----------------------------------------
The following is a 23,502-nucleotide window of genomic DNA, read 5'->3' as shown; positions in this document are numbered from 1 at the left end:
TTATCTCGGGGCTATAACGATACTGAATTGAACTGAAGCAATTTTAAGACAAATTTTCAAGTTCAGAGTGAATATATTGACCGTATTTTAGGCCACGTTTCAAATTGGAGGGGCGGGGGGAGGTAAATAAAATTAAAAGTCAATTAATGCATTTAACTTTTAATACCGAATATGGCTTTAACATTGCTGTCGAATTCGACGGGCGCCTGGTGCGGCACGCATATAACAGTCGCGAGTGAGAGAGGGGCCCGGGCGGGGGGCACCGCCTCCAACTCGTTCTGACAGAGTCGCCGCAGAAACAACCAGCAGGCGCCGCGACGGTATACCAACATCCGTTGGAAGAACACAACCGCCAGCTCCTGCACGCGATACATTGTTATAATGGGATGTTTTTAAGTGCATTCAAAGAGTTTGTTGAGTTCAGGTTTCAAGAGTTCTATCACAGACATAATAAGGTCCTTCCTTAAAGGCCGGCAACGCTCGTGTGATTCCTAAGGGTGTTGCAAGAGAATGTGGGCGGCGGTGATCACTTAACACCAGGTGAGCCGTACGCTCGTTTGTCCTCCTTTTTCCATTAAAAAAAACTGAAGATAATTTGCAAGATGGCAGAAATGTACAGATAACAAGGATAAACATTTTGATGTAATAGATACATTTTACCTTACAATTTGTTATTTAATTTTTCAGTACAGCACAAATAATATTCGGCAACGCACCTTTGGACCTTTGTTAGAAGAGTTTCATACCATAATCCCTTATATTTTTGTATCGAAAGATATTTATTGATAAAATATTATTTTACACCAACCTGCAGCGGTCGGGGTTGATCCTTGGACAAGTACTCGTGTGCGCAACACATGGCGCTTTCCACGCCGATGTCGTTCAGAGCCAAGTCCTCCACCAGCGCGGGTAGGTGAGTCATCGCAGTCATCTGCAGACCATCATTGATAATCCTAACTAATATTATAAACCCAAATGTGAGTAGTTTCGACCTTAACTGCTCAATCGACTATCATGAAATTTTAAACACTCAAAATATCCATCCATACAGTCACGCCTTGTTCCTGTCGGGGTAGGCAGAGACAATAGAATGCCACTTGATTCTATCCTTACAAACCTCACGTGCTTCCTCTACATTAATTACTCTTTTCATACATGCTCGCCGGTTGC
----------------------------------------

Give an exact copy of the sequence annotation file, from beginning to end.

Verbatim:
The following is a 23,502-nucleotide window of genomic DNA, read 5'->3' as shown; positions in this document are numbered from 1 at the left end:
TTATCTCGGGGCTATAACGATACTGAATTGAACTGAAGCAATTTTAAGACAAATTTTCAAGTTCAGAGTGAATATATTGACCGTATTTTAGGCCACGTTTCAAATTGGAGGGGCGGGGGGAGGTAAATAAAATTAAAAGTCAATTAATGCATTTAACTTTTAATACCGAATATGGCTTTAACATTGCTGTCGAATTCGACGGGCGCCTGGTGCGGCACGCATATAACAGTCGCGAGTGAGAGAGGGGCCCGGGCGGGGGGCACCGCCTCCAACTCGTTCTGACAGAGTCGCCGCAGAAACAACCAGCAGGCGCCGCGACGGTATACCAACATCCGTTGGAAGAACACAACCGCCAGCTCCTGCACGCGATACATTGTTATAATGGGATGTTTTTAAGTGCATTCAAAGAGTTTGTTGAGTTCAGGTTTCAAGAGTTCTATCACAGACATAATAAGGTCCTTCCTTAAAGGCCGGCAACGCTCGTGTGATTCCTAAGGGTGTTGCAAGAGAATGTGGGCGGCGGTGATCACTTAACACCAGGTGAGCCGTACGCTCGTTTGTCCTCCTTTTTCCATTAAAAAAAACTGAAGATAATTTGCAAGATGGCAGAAATGTACAGATAACAAGGATAAACATTTTGATGTAATAGATACATTTTACCTTACAATTTGTTATTTAATTTTTCAGTACAGCACAAATAATATTCGGCAACGCACCTTTGGACCTTTGTTAGAAGAGTTTCATACCATAATCCCTTATATTTTTGTATCGAAAGATATTTATTGATAAAATATTATTTTACACCAACCTGCAGCGGTCGGGGTTGATCCTTGGACAAGTACTCGTGTGCGCAACACATGGCGCTTTCCACGCCGATGTCGTTCAGAGCCAAGTCCTCCACCAGCGCGGGTAGGTGAGTCATCGCAGTCATCTGCAGACCATCATTGATAATCCTAACTAATATTATAAACCCAAATGTGAGTAGTTTCGACCTTAACTGCTCAATCGACTATCATGAAATTTTAAACACTCAAAATATCCATCCATACAGTCACGCCTTGTTCCTGTCGGGGTAGGCAGAGACAATAGAATGCCACTTGATTCTATCCTTACAAACCTCACGTGCTTCCTCTACATTAATTACTCTTTTCATACATGCTCGCCGGTTGC